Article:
Growth is critically dependent on the retention of a variety of nutrients. The kidney contributes to this positive external balance. In the present study, we isolated a cDNA from the human and rat kidney that encodes a growth-related Na(+)-dependent inorganic phosphate (P(i)) cotransporter (type IIc). Microinjection of type IIc cRNA into Xenopus oocytes demonstrated sodium-dependent P(i) cotransport activity. Affinity for P(i) was 0.07 mm in 100 mm Na(+). The transport activity was dependent on extracellular pH. In electrophysiological studies, type IIc Na/P(i) cotransport was electroneutral, whereas type IIa was highly electrogenic. In Northern blotting analysis, the type IIc transcript was only expressed in the kidney and highly in weaning animals. In immunohistochemical analysis, the type IIc protein was shown to be localized at the apical membrane of the proximal tubular cells in superficial and midcortical nephrons of weaning rat kidney. Hybrid depletion experiments suggested that type IIc could function as a Na/P(i) cotransporter in weaning animals, but its role is reduced in adults. The finding of the present study suggest that the type IIc is a growth-related renal Na/P(i) cotransporter, which has a high affinity for P(i) and is electroneutral.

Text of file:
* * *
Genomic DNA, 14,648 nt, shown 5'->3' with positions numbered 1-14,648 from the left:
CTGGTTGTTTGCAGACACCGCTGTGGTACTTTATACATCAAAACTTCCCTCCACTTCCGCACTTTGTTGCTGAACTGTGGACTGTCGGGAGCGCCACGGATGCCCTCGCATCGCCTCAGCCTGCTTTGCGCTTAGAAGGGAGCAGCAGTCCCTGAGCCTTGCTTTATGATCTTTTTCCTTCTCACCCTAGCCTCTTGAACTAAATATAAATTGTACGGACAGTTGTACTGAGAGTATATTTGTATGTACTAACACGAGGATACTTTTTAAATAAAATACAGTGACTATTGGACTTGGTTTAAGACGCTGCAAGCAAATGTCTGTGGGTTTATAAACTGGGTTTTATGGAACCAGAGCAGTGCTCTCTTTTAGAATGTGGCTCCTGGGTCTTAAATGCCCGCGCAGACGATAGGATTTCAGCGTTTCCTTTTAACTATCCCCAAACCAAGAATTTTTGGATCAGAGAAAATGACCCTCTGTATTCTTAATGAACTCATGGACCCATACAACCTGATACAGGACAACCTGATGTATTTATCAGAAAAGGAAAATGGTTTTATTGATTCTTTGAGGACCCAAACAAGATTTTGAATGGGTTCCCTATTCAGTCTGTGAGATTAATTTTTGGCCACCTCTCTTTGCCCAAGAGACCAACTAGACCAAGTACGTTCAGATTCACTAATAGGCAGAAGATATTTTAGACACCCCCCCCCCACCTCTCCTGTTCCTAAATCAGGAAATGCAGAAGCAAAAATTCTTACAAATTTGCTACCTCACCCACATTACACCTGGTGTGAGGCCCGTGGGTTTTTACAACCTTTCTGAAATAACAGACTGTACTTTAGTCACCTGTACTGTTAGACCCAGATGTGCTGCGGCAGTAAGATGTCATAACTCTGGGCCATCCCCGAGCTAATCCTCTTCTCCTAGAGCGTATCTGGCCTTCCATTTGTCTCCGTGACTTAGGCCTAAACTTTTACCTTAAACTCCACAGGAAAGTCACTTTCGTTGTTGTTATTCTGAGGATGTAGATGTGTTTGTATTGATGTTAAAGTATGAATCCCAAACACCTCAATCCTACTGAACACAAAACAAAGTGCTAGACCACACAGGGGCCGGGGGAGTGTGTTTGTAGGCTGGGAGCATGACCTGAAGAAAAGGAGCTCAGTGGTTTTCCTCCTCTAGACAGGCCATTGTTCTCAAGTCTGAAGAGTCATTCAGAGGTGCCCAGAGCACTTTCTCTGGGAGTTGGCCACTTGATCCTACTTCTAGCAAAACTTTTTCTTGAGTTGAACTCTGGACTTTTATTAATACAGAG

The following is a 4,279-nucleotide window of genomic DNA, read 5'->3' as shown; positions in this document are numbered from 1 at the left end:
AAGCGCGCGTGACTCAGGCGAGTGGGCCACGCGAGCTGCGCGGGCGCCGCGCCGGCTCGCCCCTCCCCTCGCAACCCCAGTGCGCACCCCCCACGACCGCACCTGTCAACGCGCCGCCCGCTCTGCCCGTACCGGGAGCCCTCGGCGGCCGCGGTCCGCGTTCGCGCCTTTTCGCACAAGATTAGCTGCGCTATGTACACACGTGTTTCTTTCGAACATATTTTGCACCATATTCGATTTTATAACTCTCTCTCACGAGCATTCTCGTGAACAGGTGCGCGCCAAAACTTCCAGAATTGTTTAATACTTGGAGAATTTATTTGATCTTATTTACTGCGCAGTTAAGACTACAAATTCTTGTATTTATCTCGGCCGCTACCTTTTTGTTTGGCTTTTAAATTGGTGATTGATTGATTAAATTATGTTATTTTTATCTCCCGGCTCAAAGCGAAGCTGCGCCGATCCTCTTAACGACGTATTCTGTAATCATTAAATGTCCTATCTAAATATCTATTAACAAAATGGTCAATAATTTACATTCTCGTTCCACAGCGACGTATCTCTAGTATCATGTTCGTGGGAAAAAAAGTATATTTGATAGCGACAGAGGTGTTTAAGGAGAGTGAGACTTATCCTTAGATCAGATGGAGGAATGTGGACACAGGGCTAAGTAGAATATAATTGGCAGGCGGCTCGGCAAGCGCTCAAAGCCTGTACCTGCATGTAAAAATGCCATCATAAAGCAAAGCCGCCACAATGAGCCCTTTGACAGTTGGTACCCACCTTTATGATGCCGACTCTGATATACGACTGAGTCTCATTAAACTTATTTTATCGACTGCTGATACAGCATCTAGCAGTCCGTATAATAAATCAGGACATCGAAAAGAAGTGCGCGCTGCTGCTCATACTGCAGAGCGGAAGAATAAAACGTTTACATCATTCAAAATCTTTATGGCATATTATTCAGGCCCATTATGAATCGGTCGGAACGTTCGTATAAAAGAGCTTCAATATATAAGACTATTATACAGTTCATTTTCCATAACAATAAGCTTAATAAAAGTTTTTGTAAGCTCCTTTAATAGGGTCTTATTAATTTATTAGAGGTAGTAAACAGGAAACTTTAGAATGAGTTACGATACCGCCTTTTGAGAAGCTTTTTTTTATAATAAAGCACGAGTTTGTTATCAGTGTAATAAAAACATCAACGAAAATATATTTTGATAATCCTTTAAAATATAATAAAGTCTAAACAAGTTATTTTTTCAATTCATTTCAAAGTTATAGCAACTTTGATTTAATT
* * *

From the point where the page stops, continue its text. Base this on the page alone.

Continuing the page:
Author and article information

                Nephron Physiol
                Nephron Physiology
                S. Karger AG
                May 2005
                21 April 2005
                : 100
                : 1
                : p1-p12
                aHadassah University Hospital, Jerusalem, Israel; bUniversity of Texas Southwestern Medical Center at Dallas and VAMC, Dallas, Tex., and cUniversity of Colorado Health Sciences Center and VAMC, Denver, Colo., USA
                84463 Nephron Physiol 2005;100:p1–p12
                © 2005 S. Karger AG, Basel

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                Figures: 11, Tables: 1, References: 47, Pages: 1